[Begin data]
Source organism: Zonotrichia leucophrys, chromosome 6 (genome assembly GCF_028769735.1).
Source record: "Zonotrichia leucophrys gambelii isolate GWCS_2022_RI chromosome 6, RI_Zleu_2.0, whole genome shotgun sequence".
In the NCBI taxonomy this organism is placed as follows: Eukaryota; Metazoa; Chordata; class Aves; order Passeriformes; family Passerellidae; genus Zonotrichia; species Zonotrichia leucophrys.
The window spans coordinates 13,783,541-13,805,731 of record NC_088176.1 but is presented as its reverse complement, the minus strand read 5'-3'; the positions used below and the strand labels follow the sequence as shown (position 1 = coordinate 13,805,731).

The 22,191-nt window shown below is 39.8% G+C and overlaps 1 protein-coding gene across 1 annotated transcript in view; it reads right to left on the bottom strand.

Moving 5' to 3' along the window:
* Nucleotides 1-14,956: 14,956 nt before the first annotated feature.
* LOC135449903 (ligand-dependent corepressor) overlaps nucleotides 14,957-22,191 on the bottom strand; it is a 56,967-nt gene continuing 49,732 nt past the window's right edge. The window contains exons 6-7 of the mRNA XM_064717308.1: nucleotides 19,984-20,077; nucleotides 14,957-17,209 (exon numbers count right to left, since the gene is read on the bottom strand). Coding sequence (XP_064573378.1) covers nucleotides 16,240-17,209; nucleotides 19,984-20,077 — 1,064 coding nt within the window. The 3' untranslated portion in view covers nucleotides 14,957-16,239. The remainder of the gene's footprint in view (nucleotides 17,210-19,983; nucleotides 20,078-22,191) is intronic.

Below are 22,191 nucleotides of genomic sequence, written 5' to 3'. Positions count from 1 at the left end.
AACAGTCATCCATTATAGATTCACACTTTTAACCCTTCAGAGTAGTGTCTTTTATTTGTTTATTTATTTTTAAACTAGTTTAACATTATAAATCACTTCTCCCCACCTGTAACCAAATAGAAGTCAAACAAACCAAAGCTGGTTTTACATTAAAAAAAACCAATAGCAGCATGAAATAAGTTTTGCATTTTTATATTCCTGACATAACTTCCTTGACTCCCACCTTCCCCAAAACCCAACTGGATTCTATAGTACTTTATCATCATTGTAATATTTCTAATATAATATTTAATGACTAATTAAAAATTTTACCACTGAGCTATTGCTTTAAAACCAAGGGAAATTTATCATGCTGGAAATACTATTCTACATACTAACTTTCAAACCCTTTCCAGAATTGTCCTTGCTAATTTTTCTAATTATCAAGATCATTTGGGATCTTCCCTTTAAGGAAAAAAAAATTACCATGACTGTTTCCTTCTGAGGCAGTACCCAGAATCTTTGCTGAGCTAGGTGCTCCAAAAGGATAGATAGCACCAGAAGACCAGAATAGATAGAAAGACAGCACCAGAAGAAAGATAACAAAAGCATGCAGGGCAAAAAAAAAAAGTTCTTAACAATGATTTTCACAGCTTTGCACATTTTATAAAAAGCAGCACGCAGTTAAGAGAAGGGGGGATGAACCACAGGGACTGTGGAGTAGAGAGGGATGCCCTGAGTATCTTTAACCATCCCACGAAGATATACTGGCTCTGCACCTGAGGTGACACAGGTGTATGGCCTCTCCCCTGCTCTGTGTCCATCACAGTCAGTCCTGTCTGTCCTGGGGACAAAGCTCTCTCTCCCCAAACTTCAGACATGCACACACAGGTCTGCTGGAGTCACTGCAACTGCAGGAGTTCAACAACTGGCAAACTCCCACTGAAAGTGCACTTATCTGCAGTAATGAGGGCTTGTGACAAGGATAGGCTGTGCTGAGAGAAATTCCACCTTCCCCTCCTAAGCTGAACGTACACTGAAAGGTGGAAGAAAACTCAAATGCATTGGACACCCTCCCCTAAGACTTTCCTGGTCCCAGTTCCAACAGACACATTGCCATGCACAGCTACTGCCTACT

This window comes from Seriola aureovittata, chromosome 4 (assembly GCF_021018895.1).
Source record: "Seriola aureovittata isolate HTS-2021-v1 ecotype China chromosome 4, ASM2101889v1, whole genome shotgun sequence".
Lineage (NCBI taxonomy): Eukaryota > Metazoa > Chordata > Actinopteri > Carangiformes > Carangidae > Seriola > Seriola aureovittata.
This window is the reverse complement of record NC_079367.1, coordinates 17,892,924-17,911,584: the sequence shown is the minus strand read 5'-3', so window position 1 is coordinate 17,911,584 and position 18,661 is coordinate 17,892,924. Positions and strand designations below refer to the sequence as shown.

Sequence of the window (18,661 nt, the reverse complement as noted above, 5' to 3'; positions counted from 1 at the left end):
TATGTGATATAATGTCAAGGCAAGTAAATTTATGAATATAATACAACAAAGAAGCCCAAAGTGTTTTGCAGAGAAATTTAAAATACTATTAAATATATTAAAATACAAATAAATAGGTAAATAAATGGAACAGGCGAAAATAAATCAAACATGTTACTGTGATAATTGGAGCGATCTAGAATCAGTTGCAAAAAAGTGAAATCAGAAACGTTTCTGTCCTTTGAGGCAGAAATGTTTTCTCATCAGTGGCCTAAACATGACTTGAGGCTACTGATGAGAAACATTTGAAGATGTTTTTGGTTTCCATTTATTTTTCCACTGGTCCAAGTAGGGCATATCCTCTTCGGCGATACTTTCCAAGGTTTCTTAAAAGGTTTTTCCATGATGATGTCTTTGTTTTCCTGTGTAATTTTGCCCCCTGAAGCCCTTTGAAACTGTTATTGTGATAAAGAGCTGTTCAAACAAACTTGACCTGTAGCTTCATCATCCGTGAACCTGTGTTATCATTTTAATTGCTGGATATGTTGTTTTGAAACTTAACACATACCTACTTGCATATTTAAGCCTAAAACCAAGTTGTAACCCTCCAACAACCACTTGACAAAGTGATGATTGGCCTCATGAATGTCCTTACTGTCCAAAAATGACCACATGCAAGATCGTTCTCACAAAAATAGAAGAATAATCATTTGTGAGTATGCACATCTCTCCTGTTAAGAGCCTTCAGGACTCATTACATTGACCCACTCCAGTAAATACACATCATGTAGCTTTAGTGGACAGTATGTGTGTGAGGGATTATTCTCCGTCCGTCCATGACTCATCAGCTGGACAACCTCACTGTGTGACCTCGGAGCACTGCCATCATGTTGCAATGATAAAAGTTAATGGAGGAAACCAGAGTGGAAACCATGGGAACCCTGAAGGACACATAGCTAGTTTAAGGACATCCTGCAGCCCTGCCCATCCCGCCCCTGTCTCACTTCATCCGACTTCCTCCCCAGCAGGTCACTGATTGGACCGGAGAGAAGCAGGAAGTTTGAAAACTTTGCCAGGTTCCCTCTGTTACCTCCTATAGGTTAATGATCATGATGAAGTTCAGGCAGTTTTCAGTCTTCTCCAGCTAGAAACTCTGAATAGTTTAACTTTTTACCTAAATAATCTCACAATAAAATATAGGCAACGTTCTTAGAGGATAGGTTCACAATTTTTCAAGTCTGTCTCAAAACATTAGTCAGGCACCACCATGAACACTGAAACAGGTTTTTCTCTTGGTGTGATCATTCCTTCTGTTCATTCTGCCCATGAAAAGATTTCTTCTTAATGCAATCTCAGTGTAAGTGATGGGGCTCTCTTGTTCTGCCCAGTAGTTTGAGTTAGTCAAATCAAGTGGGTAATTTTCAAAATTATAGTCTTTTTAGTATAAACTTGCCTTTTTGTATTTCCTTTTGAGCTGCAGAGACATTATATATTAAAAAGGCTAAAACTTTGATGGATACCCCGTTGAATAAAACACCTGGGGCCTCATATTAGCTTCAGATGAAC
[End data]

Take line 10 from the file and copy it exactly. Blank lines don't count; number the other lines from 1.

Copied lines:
AACAGTCATCCATTATAGATTCACACTTTTAACCCTTCAGAGTAGTGTCTTTTATTTGTTTATTTATTTTTAAACTAGTTTAACATTATAAATCACTTCTCCCCACCTGTAACCAAATAGAAGTCAAACAAACCAAAGCTGGTTTTACATTAAAAAAAACCAATAGCAGCATGAAATAAGTTTTGCATTTTTATATTCCTGACATAACTTCCTTGACTCCCACCTTCCCCAAAACCCAACTGGATTCTATAGTACTTTATCATCATTGTAATATTTCTAATATAATATTTAATGACTAATTAAAAATTTTACCACTGAGCTATTGCTTTAAAACCAAGGGAAATTTATCATGCTGGAAATACTATTCTACATACTAACTTTCAAACCCTTTCCAGAATTGTCCTTGCTAATTTTTCTAATTATCAAGATCATTTGGGATCTTCCCTTTAAGGAAAAAAAAATTACCATGACTGTTTCCTTCTGAGGCAGTACCCAGAATCTTTGCTGAGCTAGGTGCTCCAAAAGGATAGATAGCACCAGAAGACCAGAATAGATAGAAAGACAGCACCAGAAGAAAGATAACAAAAGCATGCAGGGCAAAAAAAAAAAGTTCTTAACAATGATTTTCACAGCTTTGCACATTTTATAAAAAGCAGCACGCAGTTAAGAGAAGGGGGGATGAACCACAGGGACTGTGGAGTAGAGAGGGATGCCCTGAGTATCTTTAACCATCCCACGAAGATATACTGGCTCTGCACCTGAGGTGACACAGGTGTATGGCCTCTCCCCTGCTCTGTGTCCATCACAGTCAGTCCTGTCTGTCCTGGGGACAAAGCTCTCTCTCCCCAAACTTCAGACATGCACACACAGGTCTGCTGGAGTCACTGCAACTGCAGGAGTTCAACAACTGGCAAACTCCCACTGAAAGTGCACTTATCTGCAGTAATGAGGGCTTGTGACAAGGATAGGCTGTGCTGAGAGAAATTCCACCTTCCCCTCCTAAGCTGAACGTACACTGAAAGGTGGAAGAAAACTCAAATGCATTGGACACCCTCCCCTAAGACTTTCCTGGTCCCAGTTCCAACAGACACATTGCCATGCACAGCTACTGCCTACT